Budget deficits and money creation: Exploring their relation before Bretton Woods. Replication data.
- Sabate, Marcela (University of Zaragoza)
Ministry of Economics and Competitiveness
- Award Number: HAR2015-67017
Replication package for “Budget deficits and money creation: Exploring their relation before Bretton Woods”, to be published in Explorations in Economic History (accepted December 2018).
Panel of seventeen countries from 1870 to 1938. Ten countries are sometimes-floaters before the WWI: Argentina, Bulgaria, Brazil, Chile, Greece, Italy, Japan, Portugal, Romania and Spain. Seven countries are never-floaters before the WWI: Canada, Finland, the Netherlands, Norway, Sweden, the UK and the USA.
Equation8.dta (Stata format): Data of public budget, monetary base and nominal GDP.
Replication program Equation 8 offers a dynamic heterogeneous estimation of variations in the monetary base on the budget balance.
Equation9.dta (Stata format): Data of variations in the monetary base, real GDP per capita( in 1990 Geary-Khamis dollars), average of public spending level , standard deviation of public spending levels, ratio of debt to nominal GDP and number of cabinet changes per year.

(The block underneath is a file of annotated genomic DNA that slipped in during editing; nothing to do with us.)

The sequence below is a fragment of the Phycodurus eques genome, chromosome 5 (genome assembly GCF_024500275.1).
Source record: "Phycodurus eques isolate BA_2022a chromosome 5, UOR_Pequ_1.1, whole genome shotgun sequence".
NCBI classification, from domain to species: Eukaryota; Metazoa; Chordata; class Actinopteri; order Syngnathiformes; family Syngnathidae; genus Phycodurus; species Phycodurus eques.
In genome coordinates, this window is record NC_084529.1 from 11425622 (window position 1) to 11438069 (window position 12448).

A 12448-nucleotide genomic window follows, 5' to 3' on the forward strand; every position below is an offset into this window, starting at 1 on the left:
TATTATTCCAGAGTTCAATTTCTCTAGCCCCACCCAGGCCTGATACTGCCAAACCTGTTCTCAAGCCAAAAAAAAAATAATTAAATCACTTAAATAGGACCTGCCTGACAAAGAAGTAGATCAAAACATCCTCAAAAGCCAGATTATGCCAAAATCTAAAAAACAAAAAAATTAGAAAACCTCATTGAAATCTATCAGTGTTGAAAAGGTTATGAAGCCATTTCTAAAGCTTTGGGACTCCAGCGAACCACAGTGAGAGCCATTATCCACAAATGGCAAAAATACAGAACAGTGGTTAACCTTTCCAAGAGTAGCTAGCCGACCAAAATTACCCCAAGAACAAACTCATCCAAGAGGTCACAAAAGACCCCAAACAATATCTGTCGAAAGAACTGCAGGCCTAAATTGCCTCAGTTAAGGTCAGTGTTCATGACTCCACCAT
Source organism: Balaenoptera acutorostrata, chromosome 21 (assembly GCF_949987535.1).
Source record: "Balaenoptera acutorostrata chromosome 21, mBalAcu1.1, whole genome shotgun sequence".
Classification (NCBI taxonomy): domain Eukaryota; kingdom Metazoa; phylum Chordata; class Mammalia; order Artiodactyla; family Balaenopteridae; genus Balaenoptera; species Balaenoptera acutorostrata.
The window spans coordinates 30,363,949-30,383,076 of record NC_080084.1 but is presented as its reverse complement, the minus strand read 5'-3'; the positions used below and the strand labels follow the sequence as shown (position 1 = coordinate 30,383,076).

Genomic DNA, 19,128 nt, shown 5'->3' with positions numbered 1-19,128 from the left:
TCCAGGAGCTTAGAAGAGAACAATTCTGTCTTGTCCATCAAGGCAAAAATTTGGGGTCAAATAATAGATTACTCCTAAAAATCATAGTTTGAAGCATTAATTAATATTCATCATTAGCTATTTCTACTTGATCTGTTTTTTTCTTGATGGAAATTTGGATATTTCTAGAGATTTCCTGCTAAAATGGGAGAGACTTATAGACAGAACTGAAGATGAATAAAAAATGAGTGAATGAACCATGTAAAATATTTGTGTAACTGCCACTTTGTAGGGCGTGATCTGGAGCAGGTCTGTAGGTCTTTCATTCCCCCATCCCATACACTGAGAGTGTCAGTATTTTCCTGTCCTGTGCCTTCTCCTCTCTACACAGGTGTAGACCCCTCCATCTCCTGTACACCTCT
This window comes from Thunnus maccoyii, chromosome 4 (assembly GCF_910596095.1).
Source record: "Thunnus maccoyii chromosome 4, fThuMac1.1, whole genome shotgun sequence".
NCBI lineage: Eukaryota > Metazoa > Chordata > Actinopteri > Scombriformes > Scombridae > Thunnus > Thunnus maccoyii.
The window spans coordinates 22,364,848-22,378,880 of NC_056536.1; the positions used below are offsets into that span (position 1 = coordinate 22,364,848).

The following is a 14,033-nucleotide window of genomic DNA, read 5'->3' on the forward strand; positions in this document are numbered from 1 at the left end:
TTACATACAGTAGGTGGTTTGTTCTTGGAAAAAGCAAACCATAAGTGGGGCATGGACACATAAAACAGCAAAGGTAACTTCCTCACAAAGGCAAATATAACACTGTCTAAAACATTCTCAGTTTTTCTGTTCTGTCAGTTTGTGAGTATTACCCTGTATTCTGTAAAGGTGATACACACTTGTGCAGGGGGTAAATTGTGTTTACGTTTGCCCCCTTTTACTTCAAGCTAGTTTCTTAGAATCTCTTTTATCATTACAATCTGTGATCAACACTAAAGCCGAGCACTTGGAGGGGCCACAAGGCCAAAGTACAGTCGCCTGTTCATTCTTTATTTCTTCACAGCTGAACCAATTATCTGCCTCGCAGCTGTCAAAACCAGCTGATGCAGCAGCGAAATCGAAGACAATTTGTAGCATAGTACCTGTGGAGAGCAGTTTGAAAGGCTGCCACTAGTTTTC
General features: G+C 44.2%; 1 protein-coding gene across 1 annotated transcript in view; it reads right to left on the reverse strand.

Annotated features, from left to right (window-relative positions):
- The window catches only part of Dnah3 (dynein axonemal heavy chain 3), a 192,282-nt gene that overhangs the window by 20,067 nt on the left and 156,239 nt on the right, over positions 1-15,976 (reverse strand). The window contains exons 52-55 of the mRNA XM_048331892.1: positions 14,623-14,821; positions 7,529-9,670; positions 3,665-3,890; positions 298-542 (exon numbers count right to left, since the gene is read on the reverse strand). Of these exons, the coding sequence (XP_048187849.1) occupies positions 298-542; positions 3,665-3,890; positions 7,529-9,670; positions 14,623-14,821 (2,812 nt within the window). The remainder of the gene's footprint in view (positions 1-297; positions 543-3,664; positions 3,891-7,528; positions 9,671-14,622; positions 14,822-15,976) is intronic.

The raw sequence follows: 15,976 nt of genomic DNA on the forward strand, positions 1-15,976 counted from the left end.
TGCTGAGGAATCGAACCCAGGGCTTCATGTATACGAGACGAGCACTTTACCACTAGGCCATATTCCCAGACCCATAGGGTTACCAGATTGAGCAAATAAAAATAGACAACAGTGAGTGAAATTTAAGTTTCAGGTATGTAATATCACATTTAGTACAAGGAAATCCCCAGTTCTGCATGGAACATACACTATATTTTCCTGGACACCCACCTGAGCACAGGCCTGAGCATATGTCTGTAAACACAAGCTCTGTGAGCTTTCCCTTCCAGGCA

Replication program Equation 9 offers a dynamic panel estimation of variations in the monetary base on the rest of variables.
Abstract of the paper: The sovereign debt crisis in the Eurozone has rekindled the use of the North-South (core-periphery) terminology to refer to the heterogeneity of countries belonging to the Economic and Monetary Union (EMU). In the gold standard literature, this geographical partition had already been employed to oppose the fiscal profligacy and subsequent problems of convertibility of southern countries against the fiscal probity and long convertibility records of their northern counterparts. We provide statistical evidence that the group of countries that, with available data for 1870-1938, exhibited convertibility problems during the classical gold standard, for this reason called the pre-WWI sometimes-floaters, shared a pattern of fiscal dominance. This finding for the sometimes-floaters (southern European and South American countries plus Japan) differs from the non-fiscal dominance pattern that we obtain for the pre-WWI never-floaters (northern Europe and North America countries) when the Great War and its aftermath years are omitted. We also show that the presence of fiscal dominance was partly due to the lower levels of tax efficiency and political stability in the South.
Update Metadata: 2018-12-23 | Issue Number: 1 | Registration Date: 2018-12-23